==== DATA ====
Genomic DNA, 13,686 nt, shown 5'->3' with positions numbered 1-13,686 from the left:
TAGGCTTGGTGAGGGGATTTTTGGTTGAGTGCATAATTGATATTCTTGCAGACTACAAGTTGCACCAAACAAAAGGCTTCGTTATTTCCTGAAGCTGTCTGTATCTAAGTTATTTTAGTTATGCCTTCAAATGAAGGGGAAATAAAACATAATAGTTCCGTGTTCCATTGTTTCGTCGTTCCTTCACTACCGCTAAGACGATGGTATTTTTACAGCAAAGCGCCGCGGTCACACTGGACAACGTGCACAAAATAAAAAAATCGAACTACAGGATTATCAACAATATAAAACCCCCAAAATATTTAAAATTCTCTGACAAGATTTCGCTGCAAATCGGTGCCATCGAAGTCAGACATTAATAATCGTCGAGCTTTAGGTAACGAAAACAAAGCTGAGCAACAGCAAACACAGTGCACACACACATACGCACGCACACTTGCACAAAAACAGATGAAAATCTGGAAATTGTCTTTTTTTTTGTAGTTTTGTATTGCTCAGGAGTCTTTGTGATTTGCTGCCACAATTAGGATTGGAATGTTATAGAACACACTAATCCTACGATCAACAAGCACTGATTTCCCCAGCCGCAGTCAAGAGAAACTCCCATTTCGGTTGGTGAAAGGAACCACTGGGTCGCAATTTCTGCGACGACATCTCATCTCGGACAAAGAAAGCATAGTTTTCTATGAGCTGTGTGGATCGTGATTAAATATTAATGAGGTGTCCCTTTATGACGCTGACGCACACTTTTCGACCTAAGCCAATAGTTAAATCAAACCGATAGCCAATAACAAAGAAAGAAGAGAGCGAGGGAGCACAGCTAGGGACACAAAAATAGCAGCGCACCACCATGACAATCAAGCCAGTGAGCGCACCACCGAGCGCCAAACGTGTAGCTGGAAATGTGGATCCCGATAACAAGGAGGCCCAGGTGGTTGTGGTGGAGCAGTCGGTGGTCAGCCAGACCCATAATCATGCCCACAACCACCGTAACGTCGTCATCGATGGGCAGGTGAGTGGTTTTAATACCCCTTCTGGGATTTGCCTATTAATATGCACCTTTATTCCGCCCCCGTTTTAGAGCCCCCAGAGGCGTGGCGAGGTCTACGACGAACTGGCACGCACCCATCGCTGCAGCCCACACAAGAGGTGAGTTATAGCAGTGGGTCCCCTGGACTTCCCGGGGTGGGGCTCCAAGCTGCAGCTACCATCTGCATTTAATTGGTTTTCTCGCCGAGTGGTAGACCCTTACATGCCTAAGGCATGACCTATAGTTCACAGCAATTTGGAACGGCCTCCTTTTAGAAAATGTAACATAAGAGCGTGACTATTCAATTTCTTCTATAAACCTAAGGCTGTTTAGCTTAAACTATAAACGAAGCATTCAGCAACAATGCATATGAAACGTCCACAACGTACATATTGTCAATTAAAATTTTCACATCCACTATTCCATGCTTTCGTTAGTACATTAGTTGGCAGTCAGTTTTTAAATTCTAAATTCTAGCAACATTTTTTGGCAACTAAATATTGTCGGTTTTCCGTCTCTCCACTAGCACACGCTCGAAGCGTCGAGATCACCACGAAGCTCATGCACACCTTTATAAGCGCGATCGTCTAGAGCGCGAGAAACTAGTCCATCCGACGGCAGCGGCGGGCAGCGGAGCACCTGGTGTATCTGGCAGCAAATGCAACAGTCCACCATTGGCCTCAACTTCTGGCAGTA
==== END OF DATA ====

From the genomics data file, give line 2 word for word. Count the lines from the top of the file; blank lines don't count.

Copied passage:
TAGGCTTGGTGAGGGGATTTTTGGTTGAGTGCATAATTGATATTCTTGCAGACTACAAGTTGCACCAAACAAAAGGCTTCGTTATTTCCTGAAGCTGTCTGTATCTAAGTTATTTTAGTTATGCCTTCAAATGAAGGGGAAATAAAACATAATAGTTCCGTGTTCCATTGTTTCGTCGTTCCTTCACTACCGCTAAGACGATGGTATTTTTACAGCAAAGCGCCGCGGTCACACTGGACAACGTGCACAAAATAAAAAAATCGAACTACAGGATTATCAACAATATAAAACCCCCAAAATATTTAAAATTCTCTGACAAGATTTCGCTGCAAATCGGTGCCATCGAAGTCAGACATTAATAATCGTCGAGCTTTAGGTAACGAAAACAAAGCTGAGCAACAGCAAACACAGTGCACACACACATACGCACGCACACTTGCACAAAAACAGATGAAAATCTGGAAATTGTCTTTTTTTTTGTAGTTTTGTATTGCTCAGGAGTCTTTGTGATTTGCTGCCACAATTAGGATTGGAATGTTATAGAACACACTAATCCTACGATCAACAAGCACTGATTTCCCCAGCCGCAGTCAAGAGAAACTCCCATTTCGGTTGGTGAAAGGAACCACTGGGTCGCAATTTCTGCGACGACATCTCATCTCGGACAAAGAAAGCATAGTTTTCTATGAGCTGTGTGGATCGTGATTAAATATTAATGAGGTGTCCCTTTATGACGCTGACGCACACTTTTCGACCTAAGCCAATAGTTAAATCAAACCGATAGCCAATAACAAAGAAAGAAGAGAGCGAGGGAGCACAGCTAGGGACACAAAAATAGCAGCGCACCACCATGACAATCAAGCCAGTGAGCGCACCACCGAGCGCCAAACGTGTAGCTGGAAATGTGGATCCCGATAACAAGGAGGCCCAGGTGGTTGTGGTGGAGCAGTCGGTGGTCAGCCAGACCCATAATCATGCCCACAACCACCGTAACGTCGTCATCGATGGGCAGGTGAGTGGTTTTAATACCCCTTCTGGGATTTGCCTATTAATATGCACCTTTATTCCGCCCCCGTTTTAGAGCCCCCAGAGGCGTGGCGAGGTCTACGACGAACTGGCACGCACCCATCGCTGCAGCCCACACAAGAGGTGAGTTATAGCAGTGGGTCCCCTGGACTTCCCGGGGTGGGGCTCCAAGCTGCAGCTACCATCTGCATTTAATTGGTTTTCTCGCCGAGTGGTAGACCCTTACATGCCTAAGGCATGACCTATAGTTCACAGCAATTTGGAACGGCCTCCTTTTAGAAAATGTAACATAAGAGCGTGACTATTCAATTTCTTCTATAAACCTAAGGCTGTTTAGCTTAAACTATAAACGAAGCATTCAGCAACAATGCATATGAAACGTCCACAACGTACATATTGTCAATTAAAATTTTCACATCCACTATTCCATGCTTTCGTTAGTACATTAGTTGGCAGTCAGTTTTTAAATTCTAAATTCTAGCAACATTTTTTGGCAACTAAATATTGTCGGTTTTCCGTCTCTCCACTAGCACACGCTCGAAGCGTCGAGATCACCACGAAGCTCATGCACACCTTTATAAGCGCGATCGTCTAGAGCGCGAGAAACTAGTCCATCCGACGGCAGCGGCGGGCAGCGGAGCACCTGGTGTATCTGGCAGCAAATGCAACAGTCCACCATTGGCCTCAACTTCTGGCAGTA